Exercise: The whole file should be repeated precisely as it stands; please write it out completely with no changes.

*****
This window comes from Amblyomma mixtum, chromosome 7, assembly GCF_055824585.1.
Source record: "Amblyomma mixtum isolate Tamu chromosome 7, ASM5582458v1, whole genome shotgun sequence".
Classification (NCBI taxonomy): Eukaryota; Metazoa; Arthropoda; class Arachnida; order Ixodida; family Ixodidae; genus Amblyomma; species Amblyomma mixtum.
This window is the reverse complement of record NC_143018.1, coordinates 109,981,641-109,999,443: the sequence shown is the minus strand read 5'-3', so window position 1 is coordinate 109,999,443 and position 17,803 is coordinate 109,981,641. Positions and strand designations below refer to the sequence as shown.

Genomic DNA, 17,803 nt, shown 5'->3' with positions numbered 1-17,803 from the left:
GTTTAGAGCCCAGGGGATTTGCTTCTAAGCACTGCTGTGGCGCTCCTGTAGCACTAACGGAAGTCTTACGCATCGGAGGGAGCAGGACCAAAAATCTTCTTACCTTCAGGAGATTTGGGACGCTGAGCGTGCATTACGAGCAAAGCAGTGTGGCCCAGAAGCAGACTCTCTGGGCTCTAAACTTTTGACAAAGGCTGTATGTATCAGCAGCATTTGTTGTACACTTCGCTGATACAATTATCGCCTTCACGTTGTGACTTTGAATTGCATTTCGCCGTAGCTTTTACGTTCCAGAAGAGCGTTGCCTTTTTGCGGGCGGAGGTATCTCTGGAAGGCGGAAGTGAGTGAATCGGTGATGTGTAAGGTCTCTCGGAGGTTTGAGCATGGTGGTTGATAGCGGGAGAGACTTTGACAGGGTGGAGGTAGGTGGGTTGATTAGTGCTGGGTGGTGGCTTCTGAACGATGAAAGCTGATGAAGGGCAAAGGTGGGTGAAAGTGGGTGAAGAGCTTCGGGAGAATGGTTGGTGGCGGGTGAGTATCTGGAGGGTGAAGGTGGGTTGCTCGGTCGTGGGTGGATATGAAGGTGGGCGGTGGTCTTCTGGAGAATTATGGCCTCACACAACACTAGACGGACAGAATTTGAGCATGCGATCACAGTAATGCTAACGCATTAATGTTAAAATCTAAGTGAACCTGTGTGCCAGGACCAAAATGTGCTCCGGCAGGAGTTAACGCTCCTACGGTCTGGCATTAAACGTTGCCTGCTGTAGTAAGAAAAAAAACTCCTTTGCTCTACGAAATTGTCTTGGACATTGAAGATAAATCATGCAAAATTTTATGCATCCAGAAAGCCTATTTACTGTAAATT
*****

This window comes from Amblyomma mixtum, chromosome 7, assembly GCF_055824585.1.
Source record: "Amblyomma mixtum isolate Tamu chromosome 7, ASM5582458v1, whole genome shotgun sequence".
Classification (NCBI taxonomy): Eukaryota; Metazoa; Arthropoda; class Arachnida; order Ixodida; family Ixodidae; genus Amblyomma; species Amblyomma mixtum.
This window is the reverse complement of record NC_143018.1, coordinates 109,981,641-109,999,443: the sequence shown is the minus strand read 5'-3', so window position 1 is coordinate 109,999,443 and position 17,803 is coordinate 109,981,641. Positions and strand designations below refer to the sequence as shown.

Genomic DNA, 17,803 nt, shown 5'->3' with positions numbered 1-17,803 from the left:
GTTTAGAGCCCAGGGGATTTGCTTCTAAGCACTGCTGTGGCGCTCCTGTAGCACTAACGGAAGTCTTACGCATCGGAGGGAGCAGGACCAAAAATCTTCTTACCTTCAGGAGATTTGGGACGCTGAGCGTGCATTACGAGCAAAGCAGTGTGGCCCAGAAGCAGACTCTCTGGGCTCTAAACTTTTGACAAAGGCTGTATGTATCAGCAGCATTTGTTGTACACTTCGCTGATACAATTATCGCCTTCACGTTGTGACTTTGAATTGCATTTCGCCGTAGCTTTTACGTTCCAGAAGAGCGTTGCCTTTTTGCGGGCGGAGGTATCTCTGGAAGGCGGAAGTGAGTGAATCGGTGATGTGTAAGGTCTCTCGGAGGTTTGAGCATGGTGGTTGATAGCGGGAGAGACTTTGACAGGGTGGAGGTAGGTGGGTTGATTAGTGCTGGGTGGTGGCTTCTGAACGATGAAAGCTGATGAAGGGCAAAGGTGGGTGAAAGTGGGTGAAGAGCTTCGGGAGAATGGTTGGTGGCGGGTGAGTATCTGGAGGGTGAAGGTGGGTTGCTCGGTCGTGGGTGGATATGAAGGTGGGCGGTGGTCTTCTGGAGAATTATGGCCTCACACAACACTAGACGGACAGAATTTGAGCATGCGATCACAGTAATGCTAACGCATTAATGTTAAAATCTAAGTGAACCTGTGTGCCAGGACCAAAATGTGCTCCGGCAGGAGTTAACGCTCCTACGGTCTGGCATTAAACGTTGCCTGCTGTAGTAAGAAAAAAAACTCCTTTGCTCTACGAAATTGTCTTGGACATTGAAGATAAATCATGCAAAATTTTATGCATCCAGAAAGCCTATTTACTGTAAATT